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Her hand was getting sweaty, and she was still talking. She had been for the last block or so. Of course Hank had stopped listening when they passed the park. He didn’t feel guilty about it; there had been kids screeching distractingly and hanging off of playground equipment. One had been screaming particularly loudly, “Expelliarmus!” At the brief retracing of the recent past, Hank shook his head slightly, as if to clear it of something unpleasant.
He felt no need to return his mind to the conversation. She was just gabbing about how excited she was with… something. It didn’t matter to him what it was. Her tone alone deterred him. She sounded like those kids on the jungle-gym, babbling about something impossible in a high-pitched voice.
His mind drifted around his surroundings, noting things out of boredom. As they had walked, dusk had descended, however the humidity and heat of the day lingered. The air was thick so that the darkness was a smothering blanket. It matched the feel of her hand around his. The street was relatively busy for this time of night. Obnoxious couples, laughing and leaning against one another, skittered around them. Hank was not normally perceived as menacing in appearance, but the glint in his muddy-green eyes and his vague smile allowed them relatively comfortable passage through the crowd.
Hank’s eyes and attention flicked back to the fingers that gripped his. God, her hand was sweaty. He dwelled on this, grumbling in his head, before abruptly becoming aware of two things: 1) she was silent and 2) she was watching him expectantly.
Before he could recover himself, she spoke, “You weren’t listening.”
It was a statement that wanted to be contradicted.
With such practiced deliberateness that it appeared natural, Hank smiled sheepishly and said, “I’m sorry; my mind drifted.”
His feigned shame placated her and she relaxed, smiling once more, “It’s alright. I did go on for a while.”
Hank’s expression warmed, as if her forgiveness meant the world to him. He played the role of puppy well.
“Since I’ve been talking for, like, ever, why don’t you tell me what you think about it? Politics, I mean,” She giggled, swinging their clasped hands between them.
Childish, Hank thought.
Somewhere within his whirring brain Hank recognized he was about to say something that was not going to endear him to her. This minute section of his psyche hastily yanked his features in to position to compensate: somber, pleasant, and contemplative. The majority of him forged on, completely unconcerned.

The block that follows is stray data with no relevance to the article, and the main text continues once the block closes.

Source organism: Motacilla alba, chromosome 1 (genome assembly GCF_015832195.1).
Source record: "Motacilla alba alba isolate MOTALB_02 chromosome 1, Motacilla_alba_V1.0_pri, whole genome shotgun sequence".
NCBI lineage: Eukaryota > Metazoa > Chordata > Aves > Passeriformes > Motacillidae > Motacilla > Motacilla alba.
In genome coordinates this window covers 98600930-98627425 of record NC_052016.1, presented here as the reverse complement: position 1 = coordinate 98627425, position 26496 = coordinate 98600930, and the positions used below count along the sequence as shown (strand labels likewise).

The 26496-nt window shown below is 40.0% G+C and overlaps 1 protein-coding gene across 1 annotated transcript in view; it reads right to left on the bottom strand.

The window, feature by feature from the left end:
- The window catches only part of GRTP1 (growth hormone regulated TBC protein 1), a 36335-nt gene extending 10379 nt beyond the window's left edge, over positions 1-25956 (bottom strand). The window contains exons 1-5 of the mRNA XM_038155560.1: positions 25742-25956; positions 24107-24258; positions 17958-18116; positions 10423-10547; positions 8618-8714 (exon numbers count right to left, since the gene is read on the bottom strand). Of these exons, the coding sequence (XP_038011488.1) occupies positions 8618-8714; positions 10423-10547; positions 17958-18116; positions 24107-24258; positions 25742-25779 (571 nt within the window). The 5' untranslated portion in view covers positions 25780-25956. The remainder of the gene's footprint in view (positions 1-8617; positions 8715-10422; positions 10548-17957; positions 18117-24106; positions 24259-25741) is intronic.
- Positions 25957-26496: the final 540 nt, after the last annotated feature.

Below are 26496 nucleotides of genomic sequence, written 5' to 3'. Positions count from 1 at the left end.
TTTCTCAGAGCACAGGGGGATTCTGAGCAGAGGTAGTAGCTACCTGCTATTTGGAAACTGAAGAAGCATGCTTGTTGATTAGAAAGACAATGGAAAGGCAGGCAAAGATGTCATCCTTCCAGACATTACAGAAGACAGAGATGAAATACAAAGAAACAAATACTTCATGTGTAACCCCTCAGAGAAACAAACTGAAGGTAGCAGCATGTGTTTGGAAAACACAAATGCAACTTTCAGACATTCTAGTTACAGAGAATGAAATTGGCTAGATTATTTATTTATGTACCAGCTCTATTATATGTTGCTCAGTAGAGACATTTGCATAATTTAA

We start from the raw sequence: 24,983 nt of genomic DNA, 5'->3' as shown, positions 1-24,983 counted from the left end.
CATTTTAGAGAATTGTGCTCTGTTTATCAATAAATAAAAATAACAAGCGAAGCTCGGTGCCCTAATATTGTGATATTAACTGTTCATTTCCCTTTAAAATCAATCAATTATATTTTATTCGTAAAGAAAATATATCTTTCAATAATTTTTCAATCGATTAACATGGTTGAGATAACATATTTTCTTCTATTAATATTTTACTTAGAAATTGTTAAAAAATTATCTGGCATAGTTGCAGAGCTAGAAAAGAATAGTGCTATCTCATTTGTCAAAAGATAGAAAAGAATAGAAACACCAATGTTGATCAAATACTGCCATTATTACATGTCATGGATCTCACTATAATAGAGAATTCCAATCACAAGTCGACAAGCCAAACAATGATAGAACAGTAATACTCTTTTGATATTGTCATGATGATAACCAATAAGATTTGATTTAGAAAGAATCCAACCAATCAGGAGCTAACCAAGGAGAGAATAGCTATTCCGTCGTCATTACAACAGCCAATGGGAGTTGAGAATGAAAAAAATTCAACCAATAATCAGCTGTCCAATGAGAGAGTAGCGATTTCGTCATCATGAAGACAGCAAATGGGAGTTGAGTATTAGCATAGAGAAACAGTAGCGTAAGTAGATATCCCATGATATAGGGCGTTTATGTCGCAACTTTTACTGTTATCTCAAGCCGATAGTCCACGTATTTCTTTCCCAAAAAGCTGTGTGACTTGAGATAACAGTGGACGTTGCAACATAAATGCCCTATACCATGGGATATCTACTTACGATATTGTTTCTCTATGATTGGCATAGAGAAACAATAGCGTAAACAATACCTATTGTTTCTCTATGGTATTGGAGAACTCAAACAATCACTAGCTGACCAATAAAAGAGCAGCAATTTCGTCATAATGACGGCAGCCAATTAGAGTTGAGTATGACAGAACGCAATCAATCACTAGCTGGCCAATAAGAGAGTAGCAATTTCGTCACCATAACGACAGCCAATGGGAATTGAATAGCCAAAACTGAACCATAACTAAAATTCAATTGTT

“It doesn’t really matter does it? I’m just one person. No one’s going to change anything. Not that change would matter. We’re all just contraptions of bones and sinews, driven by hormones and impulses that will eventually decay,” he laughed and it was a pure expression of mirth, perhaps the most honest sound he’d emitted all evening, “It’s quite silly really, to care about such things. We’re not children.”
Hank looked at her, and his grin was more of him baring his teeth. He blinked in surprise. She was dazzled by his intellect. Her face was slack, her pretty pink mouth hung partially open, and her bright blue eyes were wide with horror.
“What the f*** was that?” she asked.
“Uh…” his mouth was at a loss as his mind tripped over itself in a desperate effort to say something clever.
“The world isn’t like that! I mean, it’s, um… it’s…” she struggled with what she wanted to say, pulling her hand from his to run it through her hair, “Look. The world, or I mean reality, is infinite or at least close to. So even if every human got together and did something, they would not be able to affect something so- s*** what’s the word? Ginormous.”
Hank couldn’t help but snicker, “’Ginormous?’ What are you eleven?”
In any decent cartoon, her glare would have sent Hank to his grave.
“No. I’m not. What I’m saying is that, considering this, every action I or you take matters because the converse is true. The smallest thing I could do won’t change a sun galaxies away, but the largest thing wouldn’t have had any less or more of an effect on it. So the smallest things matter, ultimately just as much as the big things. So everything matters!”
He scoffed, “That’s ridiculous!”
It seemed to him that she drew up into herself. Her shoulders hunched slightly and she pursed her lips as she crossed her arms over her ribcage. She held herself completely still. A sudden wind gathered her hair and tossed it out to her right, the only break in her motionlessness. Suddenly she straightened her arms and looked at the sidewalk, bouncing her weight ever so slightly from foot to foot. She cleared her throat loudly and met his gaze. Her expression was ferocious; Hank took a slight visceral step back.
“Maybe I am ridiculous, but it’s better than whatever you are,” she didn’t spit the words, but rather spoke them with unflappable confidence. With the same assurance she turned and strode away.
Hank shuffled his feet, furrowing his brow. He stood still for a moment, mind reeling.
Finally, he said, to know one in particular, “I didn’t say she was ridiculous.”